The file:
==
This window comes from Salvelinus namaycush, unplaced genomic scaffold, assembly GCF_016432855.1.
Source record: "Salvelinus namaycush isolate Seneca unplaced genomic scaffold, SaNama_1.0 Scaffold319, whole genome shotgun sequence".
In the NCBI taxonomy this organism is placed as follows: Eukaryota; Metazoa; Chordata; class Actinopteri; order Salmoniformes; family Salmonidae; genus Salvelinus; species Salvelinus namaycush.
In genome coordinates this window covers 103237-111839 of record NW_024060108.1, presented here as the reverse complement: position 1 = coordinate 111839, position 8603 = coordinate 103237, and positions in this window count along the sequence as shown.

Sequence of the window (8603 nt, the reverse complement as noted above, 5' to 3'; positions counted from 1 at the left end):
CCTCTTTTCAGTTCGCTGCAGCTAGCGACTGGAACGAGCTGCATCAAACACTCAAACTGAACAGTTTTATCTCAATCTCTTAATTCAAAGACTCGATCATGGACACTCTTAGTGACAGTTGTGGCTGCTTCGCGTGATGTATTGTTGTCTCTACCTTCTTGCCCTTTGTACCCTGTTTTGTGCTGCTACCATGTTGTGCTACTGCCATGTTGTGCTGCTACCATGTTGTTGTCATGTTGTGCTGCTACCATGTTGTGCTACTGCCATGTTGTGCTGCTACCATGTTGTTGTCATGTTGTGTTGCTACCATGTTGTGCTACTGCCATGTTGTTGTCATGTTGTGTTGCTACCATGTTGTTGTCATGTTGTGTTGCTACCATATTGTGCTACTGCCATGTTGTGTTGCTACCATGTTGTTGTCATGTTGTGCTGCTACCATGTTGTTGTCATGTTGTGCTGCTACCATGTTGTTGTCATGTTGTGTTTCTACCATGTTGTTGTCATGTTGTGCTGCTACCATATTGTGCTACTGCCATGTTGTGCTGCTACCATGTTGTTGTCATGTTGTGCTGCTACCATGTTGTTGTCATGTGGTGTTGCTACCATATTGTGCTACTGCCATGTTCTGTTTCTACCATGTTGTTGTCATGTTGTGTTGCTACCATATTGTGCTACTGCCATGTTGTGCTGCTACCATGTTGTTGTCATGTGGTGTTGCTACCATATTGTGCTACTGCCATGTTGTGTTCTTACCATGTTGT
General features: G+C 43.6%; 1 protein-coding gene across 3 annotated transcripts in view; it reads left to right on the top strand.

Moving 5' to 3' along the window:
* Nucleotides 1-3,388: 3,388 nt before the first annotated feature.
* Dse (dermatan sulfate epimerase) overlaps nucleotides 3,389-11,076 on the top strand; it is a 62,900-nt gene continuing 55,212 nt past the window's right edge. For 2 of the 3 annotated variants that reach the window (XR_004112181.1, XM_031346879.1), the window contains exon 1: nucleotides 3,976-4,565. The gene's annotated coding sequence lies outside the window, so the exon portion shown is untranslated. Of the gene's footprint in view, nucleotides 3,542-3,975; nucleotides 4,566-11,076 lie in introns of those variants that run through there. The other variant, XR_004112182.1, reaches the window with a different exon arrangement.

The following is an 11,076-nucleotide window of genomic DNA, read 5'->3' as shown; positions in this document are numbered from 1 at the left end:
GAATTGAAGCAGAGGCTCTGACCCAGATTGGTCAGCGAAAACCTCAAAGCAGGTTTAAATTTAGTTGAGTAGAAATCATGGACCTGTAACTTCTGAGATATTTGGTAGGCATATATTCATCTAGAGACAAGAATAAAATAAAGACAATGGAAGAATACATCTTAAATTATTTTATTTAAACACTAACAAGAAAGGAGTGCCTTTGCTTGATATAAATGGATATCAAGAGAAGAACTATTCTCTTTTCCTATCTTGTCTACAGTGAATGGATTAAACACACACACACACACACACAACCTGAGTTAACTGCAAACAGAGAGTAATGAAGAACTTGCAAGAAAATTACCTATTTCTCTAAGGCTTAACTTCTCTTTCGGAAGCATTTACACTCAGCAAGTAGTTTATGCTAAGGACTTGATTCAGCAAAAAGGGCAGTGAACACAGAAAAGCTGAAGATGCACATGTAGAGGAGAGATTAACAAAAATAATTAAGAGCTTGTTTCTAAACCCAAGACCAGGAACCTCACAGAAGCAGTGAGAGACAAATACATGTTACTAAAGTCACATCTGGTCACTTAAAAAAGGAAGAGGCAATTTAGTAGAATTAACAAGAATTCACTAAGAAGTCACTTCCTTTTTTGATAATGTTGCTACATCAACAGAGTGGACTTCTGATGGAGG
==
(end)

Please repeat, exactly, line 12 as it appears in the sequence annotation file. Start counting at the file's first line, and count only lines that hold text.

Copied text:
GAATTGAAGCAGAGGCTCTGACCCAGATTGGTCAGCGAAAACCTCAAAGCAGGTTTAAATTTAGTTGAGTAGAAATCATGGACCTGTAACTTCTGAGATATTTGGTAGGCATATATTCATCTAGAGACAAGAATAAAATAAAGACAATGGAAGAATACATCTTAAATTATTTTATTTAAACACTAACAAGAAAGGAGTGCCTTTGCTTGATATAAATGGATATCAAGAGAAGAACTATTCTCTTTTCCTATCTTGTCTACAGTGAATGGATTAAACACACACACACACACACACAACCTGAGTTAACTGCAAACAGAGAGTAATGAAGAACTTGCAAGAAAATTACCTATTTCTCTAAGGCTTAACTTCTCTTTCGGAAGCATTTACACTCAGCAAGTAGTTTATGCTAAGGACTTGATTCAGCAAAAAGGGCAGTGAACACAGAAAAGCTGAAGATGCACATGTAGAGGAGAGATTAACAAAAATAATTAAGAGCTTGTTTCTAAACCCAAGACCAGGAACCTCACAGAAGCAGTGAGAGACAAATACATGTTACTAAAGTCACATCTGGTCACTTAAAAAAGGAAGAGGCAATTTAGTAGAATTAACAAGAATTCACTAAGAAGTCACTTCCTTTTTTGATAATGTTGCTACATCAACAGAGTGGACTTCTGATGGAGG